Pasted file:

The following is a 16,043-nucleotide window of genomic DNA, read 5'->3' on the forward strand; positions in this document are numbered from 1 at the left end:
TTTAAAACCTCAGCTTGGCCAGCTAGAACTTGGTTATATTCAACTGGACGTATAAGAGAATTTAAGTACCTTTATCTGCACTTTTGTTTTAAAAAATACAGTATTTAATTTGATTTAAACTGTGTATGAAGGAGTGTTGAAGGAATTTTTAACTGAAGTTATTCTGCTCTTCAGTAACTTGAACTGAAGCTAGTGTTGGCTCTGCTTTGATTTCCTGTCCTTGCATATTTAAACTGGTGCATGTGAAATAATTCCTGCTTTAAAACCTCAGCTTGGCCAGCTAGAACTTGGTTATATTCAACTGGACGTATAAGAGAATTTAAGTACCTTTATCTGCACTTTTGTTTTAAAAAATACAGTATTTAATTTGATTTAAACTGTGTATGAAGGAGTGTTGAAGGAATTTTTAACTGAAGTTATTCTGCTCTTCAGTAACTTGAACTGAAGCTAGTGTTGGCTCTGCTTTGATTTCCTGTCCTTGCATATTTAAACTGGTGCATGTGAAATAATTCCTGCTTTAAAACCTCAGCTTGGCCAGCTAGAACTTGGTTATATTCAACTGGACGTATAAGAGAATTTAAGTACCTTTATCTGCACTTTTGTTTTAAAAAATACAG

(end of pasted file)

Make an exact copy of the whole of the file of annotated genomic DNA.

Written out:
The following is a 16,043-nucleotide window of genomic DNA, read 5'->3' on the forward strand; positions in this document are numbered from 1 at the left end:
TTTAAAACCTCAGCTTGGCCAGCTAGAACTTGGTTATATTCAACTGGACGTATAAGAGAATTTAAGTACCTTTATCTGCACTTTTGTTTTAAAAAATACAGTATTTAATTTGATTTAAACTGTGTATGAAGGAGTGTTGAAGGAATTTTTAACTGAAGTTATTCTGCTCTTCAGTAACTTGAACTGAAGCTAGTGTTGGCTCTGCTTTGATTTCCTGTCCTTGCATATTTAAACTGGTGCATGTGAAATAATTCCTGCTTTAAAACCTCAGCTTGGCCAGCTAGAACTTGGTTATATTCAACTGGACGTATAAGAGAATTTAAGTACCTTTATCTGCACTTTTGTTTTAAAAAATACAGTATTTAATTTGATTTAAACTGTGTATGAAGGAGTGTTGAAGGAATTTTTAACTGAAGTTATTCTGCTCTTCAGTAACTTGAACTGAAGCTAGTGTTGGCTCTGCTTTGATTTCCTGTCCTTGCATATTTAAACTGGTGCATGTGAAATAATTCCTGCTTTAAAACCTCAGCTTGGCCAGCTAGAACTTGGTTATATTCAACTGGACGTATAAGAGAATTTAAGTACCTTTATCTGCACTTTTGTTTTAAAAAATACAG